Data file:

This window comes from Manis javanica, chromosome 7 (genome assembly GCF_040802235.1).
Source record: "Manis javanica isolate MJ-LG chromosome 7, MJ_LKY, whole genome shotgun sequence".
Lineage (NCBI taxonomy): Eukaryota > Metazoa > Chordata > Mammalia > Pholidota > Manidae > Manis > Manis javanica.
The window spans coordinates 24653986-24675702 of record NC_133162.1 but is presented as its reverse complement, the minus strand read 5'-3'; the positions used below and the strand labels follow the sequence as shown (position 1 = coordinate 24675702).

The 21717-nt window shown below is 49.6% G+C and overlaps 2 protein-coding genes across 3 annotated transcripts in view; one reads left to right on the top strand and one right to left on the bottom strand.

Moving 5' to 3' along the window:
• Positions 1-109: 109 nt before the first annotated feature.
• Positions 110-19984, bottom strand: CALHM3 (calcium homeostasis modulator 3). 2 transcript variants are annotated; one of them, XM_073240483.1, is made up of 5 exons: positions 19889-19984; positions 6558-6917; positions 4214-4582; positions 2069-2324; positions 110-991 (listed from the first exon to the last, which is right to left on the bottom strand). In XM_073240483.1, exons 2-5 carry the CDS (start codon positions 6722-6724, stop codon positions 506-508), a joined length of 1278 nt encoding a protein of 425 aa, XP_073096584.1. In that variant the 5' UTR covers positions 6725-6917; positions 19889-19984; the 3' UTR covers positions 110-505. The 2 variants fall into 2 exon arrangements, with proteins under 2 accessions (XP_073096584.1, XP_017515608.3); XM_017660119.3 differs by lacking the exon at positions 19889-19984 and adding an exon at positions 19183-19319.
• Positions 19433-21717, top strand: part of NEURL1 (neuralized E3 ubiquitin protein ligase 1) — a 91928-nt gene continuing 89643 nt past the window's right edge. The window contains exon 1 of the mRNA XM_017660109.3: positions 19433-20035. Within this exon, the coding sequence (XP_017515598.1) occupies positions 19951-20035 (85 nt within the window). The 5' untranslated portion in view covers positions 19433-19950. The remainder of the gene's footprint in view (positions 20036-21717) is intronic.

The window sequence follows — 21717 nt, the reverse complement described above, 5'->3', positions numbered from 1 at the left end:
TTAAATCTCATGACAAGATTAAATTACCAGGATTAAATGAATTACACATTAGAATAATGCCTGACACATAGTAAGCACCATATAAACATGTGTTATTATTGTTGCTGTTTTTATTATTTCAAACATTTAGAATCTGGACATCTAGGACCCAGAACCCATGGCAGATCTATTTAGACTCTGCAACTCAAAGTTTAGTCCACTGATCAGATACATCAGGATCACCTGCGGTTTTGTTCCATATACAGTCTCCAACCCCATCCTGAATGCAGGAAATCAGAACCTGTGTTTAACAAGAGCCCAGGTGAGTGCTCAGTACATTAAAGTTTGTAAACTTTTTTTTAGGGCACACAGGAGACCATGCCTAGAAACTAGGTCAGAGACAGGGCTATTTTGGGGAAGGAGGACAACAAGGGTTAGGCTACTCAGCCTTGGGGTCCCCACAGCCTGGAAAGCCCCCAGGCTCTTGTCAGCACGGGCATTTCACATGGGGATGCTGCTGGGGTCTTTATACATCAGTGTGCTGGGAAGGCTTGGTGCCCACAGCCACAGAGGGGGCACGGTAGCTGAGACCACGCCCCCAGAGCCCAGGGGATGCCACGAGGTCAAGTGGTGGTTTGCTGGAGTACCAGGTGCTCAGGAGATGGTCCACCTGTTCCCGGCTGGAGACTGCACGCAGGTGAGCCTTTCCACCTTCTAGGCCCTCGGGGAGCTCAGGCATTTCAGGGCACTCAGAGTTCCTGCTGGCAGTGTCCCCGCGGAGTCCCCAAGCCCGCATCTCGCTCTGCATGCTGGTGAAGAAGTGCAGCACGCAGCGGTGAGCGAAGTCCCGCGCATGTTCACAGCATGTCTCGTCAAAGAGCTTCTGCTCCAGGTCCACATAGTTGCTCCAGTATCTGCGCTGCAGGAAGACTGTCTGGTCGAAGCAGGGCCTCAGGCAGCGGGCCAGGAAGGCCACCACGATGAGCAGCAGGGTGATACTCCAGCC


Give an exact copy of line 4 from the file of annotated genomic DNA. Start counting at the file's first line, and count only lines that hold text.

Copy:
The window spans coordinates 24653986-24675702 of record NC_133162.1 but is presented as its reverse complement, the minus strand read 5'-3'; the positions used below and the strand labels follow the sequence as shown (position 1 = coordinate 24675702).